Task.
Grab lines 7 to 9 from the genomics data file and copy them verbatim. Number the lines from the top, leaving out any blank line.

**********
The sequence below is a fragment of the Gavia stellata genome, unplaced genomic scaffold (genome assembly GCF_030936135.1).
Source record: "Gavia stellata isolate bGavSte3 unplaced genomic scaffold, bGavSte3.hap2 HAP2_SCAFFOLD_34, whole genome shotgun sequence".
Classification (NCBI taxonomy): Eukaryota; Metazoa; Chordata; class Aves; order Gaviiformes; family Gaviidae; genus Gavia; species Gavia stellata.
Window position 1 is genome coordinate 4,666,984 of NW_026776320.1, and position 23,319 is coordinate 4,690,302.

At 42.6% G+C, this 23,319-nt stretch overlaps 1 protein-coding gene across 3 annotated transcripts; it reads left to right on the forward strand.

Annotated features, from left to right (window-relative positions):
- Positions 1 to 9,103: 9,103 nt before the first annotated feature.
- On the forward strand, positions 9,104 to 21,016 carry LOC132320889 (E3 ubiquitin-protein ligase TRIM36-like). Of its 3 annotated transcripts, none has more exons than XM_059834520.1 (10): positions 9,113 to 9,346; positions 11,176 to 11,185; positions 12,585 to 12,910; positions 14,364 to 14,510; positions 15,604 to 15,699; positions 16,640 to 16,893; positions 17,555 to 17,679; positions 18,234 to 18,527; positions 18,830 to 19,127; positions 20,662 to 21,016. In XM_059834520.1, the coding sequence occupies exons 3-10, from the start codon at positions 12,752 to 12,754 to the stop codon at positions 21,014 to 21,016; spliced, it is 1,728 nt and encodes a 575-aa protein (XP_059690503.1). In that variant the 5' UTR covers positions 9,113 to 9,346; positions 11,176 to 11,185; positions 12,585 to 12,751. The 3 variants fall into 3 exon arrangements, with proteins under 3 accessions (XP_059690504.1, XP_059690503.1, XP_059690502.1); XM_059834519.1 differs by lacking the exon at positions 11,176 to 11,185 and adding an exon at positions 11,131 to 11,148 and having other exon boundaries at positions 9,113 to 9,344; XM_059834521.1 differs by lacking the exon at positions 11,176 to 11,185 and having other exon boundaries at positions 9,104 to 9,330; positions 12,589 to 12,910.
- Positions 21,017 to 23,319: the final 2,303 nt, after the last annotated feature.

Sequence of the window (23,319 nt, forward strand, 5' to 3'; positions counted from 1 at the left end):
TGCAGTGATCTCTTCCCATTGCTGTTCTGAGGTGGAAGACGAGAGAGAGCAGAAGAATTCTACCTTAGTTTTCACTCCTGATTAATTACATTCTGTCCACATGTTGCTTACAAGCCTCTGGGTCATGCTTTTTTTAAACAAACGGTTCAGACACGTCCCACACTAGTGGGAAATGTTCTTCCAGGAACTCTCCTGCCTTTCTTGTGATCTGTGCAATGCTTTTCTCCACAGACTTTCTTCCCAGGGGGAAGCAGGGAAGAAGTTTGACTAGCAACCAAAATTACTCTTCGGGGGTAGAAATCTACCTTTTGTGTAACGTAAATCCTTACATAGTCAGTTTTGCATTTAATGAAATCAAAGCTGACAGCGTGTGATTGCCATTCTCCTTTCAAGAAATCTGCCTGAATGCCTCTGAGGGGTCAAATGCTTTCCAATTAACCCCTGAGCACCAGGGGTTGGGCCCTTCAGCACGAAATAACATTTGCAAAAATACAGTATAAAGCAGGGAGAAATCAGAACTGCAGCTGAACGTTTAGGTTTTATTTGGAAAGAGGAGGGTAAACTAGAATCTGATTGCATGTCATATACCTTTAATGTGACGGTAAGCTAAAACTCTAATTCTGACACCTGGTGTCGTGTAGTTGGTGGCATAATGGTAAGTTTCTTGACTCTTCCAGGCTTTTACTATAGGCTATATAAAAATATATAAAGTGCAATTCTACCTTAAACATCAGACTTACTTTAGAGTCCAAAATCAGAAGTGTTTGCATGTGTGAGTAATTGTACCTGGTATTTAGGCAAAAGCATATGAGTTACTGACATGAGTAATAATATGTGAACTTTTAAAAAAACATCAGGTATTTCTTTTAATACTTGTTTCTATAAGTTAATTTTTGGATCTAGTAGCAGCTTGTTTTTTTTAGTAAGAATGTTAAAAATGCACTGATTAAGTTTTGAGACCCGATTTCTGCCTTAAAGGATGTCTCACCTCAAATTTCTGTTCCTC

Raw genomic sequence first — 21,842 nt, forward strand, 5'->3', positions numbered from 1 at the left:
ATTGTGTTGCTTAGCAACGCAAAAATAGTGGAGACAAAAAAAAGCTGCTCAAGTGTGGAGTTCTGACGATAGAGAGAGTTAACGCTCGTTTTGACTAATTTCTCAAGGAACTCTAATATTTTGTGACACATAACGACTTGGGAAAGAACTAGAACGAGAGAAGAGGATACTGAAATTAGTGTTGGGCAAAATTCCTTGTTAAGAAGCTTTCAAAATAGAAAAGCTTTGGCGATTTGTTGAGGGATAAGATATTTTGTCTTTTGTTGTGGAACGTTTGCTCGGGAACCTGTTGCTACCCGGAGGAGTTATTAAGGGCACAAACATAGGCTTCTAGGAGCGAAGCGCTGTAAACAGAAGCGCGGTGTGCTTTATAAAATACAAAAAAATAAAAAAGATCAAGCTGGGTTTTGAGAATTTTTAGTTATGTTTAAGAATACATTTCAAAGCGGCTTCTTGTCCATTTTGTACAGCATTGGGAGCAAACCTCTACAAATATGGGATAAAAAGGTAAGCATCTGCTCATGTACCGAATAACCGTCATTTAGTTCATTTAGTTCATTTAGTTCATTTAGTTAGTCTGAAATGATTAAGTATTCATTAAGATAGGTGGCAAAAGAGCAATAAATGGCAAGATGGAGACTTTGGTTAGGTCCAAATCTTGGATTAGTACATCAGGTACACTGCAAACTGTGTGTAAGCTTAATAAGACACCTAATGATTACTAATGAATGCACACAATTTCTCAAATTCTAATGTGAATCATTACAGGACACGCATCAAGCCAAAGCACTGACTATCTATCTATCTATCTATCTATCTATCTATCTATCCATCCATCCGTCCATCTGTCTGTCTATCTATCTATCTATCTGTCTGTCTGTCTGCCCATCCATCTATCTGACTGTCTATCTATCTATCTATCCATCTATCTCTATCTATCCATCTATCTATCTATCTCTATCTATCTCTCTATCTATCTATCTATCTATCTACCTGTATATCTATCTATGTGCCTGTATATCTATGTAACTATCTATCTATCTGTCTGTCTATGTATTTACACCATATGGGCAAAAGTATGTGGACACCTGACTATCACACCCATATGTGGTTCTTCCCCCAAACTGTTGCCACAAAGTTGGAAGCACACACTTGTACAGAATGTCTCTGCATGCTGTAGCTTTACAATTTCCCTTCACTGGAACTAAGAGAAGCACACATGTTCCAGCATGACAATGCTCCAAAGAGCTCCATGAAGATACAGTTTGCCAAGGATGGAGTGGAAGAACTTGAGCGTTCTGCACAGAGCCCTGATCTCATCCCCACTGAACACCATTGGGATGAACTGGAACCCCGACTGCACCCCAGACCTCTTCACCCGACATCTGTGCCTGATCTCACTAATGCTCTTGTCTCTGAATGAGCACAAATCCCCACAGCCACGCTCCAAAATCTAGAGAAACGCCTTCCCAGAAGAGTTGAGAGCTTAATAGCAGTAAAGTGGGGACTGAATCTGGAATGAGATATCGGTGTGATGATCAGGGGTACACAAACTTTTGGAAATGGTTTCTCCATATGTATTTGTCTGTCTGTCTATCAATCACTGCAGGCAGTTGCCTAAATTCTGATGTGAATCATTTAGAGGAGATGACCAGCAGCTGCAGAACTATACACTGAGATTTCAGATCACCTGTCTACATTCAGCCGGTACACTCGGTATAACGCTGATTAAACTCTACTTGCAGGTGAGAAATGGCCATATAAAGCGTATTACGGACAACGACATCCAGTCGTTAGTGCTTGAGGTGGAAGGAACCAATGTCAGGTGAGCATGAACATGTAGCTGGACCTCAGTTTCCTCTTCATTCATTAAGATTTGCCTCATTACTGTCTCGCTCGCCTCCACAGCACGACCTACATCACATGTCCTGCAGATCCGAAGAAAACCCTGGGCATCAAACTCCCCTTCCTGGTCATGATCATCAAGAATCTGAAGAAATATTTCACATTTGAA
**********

- Positions 1 to 9,103: 9,103 nt before the first annotated feature.
- On the forward strand, positions 9,104 to 21,016 carry LOC132320889 (E3 ubiquitin-protein ligase TRIM36-like). Of its 3 annotated transcripts, none has more exons than XM_059834520.1 (10): positions 9,113 to 9,346; positions 11,176 to 11,185; positions 12,585 to 12,910; positions 14,364 to 14,510; positions 15,604 to 15,699; positions 16,640 to 16,893; positions 17,555 to 17,679; positions 18,234 to 18,527; positions 18,830 to 19,127; positions 20,662 to 21,016. In XM_059834520.1, the coding sequence occupies exons 3-10, from the start codon at positions 12,752 to 12,754 to the stop codon at positions 21,014 to 21,016; spliced, it is 1,728 nt and encodes a 575-aa protein (XP_059690503.1). In that variant the 5' UTR covers positions 9,113 to 9,346; positions 11,176 to 11,185; positions 12,585 to 12,751. The 3 variants fall into 3 exon arrangements, with proteins under 3 accessions (XP_059690504.1, XP_059690503.1, XP_059690502.1); XM_059834519.1 differs by lacking the exon at positions 11,176 to 11,185 and adding an exon at positions 11,131 to 11,148 and having other exon boundaries at positions 9,113 to 9,344; XM_059834521.1 differs by lacking the exon at positions 11,176 to 11,185 and having other exon boundaries at positions 9,104 to 9,330; positions 12,589 to 12,910.
- Positions 21,017 to 23,319: the final 2,303 nt, after the last annotated feature.